Promoting Christ-centred Biblical Ministry

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Surviving the Church

reprinted from the Spring-Summer 2003-04 edition of Essentials


   Multi-award winning author and journalist Philip Yancey has developed a strong following in Christian circles with his honeyed writing style and easily accessible work. Though a well-respected, theologically trained intellectual, Yancey positions himself outside the church's officialdom, numbering himself with other ordinary Christian "pilgrims". Luke Nelson is a trainee staff worker for Melbourne University Christian Union
  His writing seeks to reflect this, dealing as it does with the everyday questions of the pain of human beings, and the grace and the nature of God. His recent work Soul Survivor (2001) continues this trend, a semi-autobiography, offering a frank retelling of how his faith "survived the church". As such it offers a fascinating insight into Yancey's history, carrying themes that would resonate with many others wary of the church.
   Yancey grew up in the turbulent American South of the 1960s, in racist and fundamentalist churches where blacks were barred and legalism "pressed life and faith" out of the author. Later he would attend a Bible College guided by sixty-six pages of rules, yet outside its gates swirled a social revolution which would catch Yancey up and give vitality to his beliefs. Instrumental to these changes would be some of the modern Christian world's most articulate figures, their words and writings shining light and life on Yancey's shuttered spiritual eyes. Significantly he fell under the spell of Martin Luther King Jr., Yancey's instinctive racism and scepticism shattered by the calm power of the civil rights activist's gospel convictions.   
   Inspired, Yancey began to read widely, thirstily consuming new, positive and challenging messages from a raft of sources. Survivor forms a kind of logbook of his spiritual journey, tracing the key influences – thirteen in all – that have helped him navigate the course of his Christian adventure. For each he offers a brief biographical sketch, placing each figure in their historical and spiritual context and assessing their impact on his own beliefs.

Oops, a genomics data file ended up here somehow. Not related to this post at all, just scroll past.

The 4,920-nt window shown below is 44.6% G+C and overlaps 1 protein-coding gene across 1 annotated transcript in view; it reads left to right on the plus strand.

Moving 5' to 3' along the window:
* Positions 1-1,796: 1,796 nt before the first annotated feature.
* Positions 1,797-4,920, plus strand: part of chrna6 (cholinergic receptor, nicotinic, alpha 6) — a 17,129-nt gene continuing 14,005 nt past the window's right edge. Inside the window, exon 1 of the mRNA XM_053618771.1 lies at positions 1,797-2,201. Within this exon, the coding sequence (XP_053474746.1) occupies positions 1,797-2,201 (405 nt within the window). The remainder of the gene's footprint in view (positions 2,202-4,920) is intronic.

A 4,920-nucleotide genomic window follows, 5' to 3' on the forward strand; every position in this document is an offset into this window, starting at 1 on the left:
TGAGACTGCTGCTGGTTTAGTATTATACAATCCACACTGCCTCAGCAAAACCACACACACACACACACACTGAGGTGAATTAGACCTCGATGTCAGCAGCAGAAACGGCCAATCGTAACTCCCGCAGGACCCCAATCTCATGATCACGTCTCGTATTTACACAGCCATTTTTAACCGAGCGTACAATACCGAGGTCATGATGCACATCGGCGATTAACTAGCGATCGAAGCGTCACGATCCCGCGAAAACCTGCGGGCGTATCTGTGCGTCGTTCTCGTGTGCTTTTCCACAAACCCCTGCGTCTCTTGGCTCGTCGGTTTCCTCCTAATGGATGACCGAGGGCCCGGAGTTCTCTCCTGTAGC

They are an eclectic bunch, this baker's dozen of mentors. They range from scientists such as Dr C. Everett Koop, the Reagan administration's surgeon general, to writers such as John Donne, Annie Dillard and the two Russian masters Leo Tolstoy and Feodor Dostoevsky.  

Interestingly, most of them are pulled from beyond the reaches of mainstream evangelicalism, with one – Mahatmi Gandhi – coming from outside the faith. Most of them are quite unconventional, distanced from the church by attitudes and choices. As such they no doubt attracted Yancey, the scars of youth pushing him to the margins of church culture in his quest for guidance.


It is these atypical, aloof vantage points which make Survivor such an intriguing book, their value lying in the fresh and challenging insights they offer into the Christian walk. There are enduring messages, the call to appreciate the wondrous gift of life in God's universe streaming through G. K. Chesterton, Annie Dillard and Frederick Buechner, the Presbyterian-ordained novelist who taught Yancey to "listen to life" and find the "subterranean" flow of grace in the mystery of daily living.

  There are also intriguing reflections on the nature of pain and health from Paul Brand, doctor to Indian lepers, who notes the importance of pain for human life, and sombre John Donne, who dreaded death until he realised it gave meaning and could solve the imperfections of life.  
  Most prominent, however, is the running theme of "the tension between Christian ideals and reality" - the nagging thought that if the gospel is such good news then God's people should be happier and more diligent. His most intriguing insights into this problem come with the study of Tolstoy and Dostoevsky, the former forsaking all in a misguided attempt to earn God's favour through his industry, the latter having much taken from him but discovering grace.  
  Yet despite this study, I found Survivor strangely lacking in grace, Yancey's gospel too often straying from the fundamentals of Jesus' life and death and lapsing into "mere" humanitarianism. This is most obvious in the example of Mahatma Gandhi, who Yancey lauds as someone who tried "to an impressive degree" to live out some of Jesus' principles. While Gandhi doubtless led a remarkable life, he missed the central principle – that human virtue is worthless outside of Christ, the gospel code that shapes and motivates all other morals.  
  Yancey's frequent failure to adequately explain the gospel foundations renders Survivor complex. Its calls to greater diligence, to living the gospel with "abandon" and celebrating the nature of God are tremendously insightful and provocative, yet all too often he lapses into a kind of moralism that ultimately frustrates and disheartens. For these reasons I would recommend that Survivor be read with cautious enthusiasm, by those with a strong grounding in the gospel, eager to be transformed by good news of grace.  



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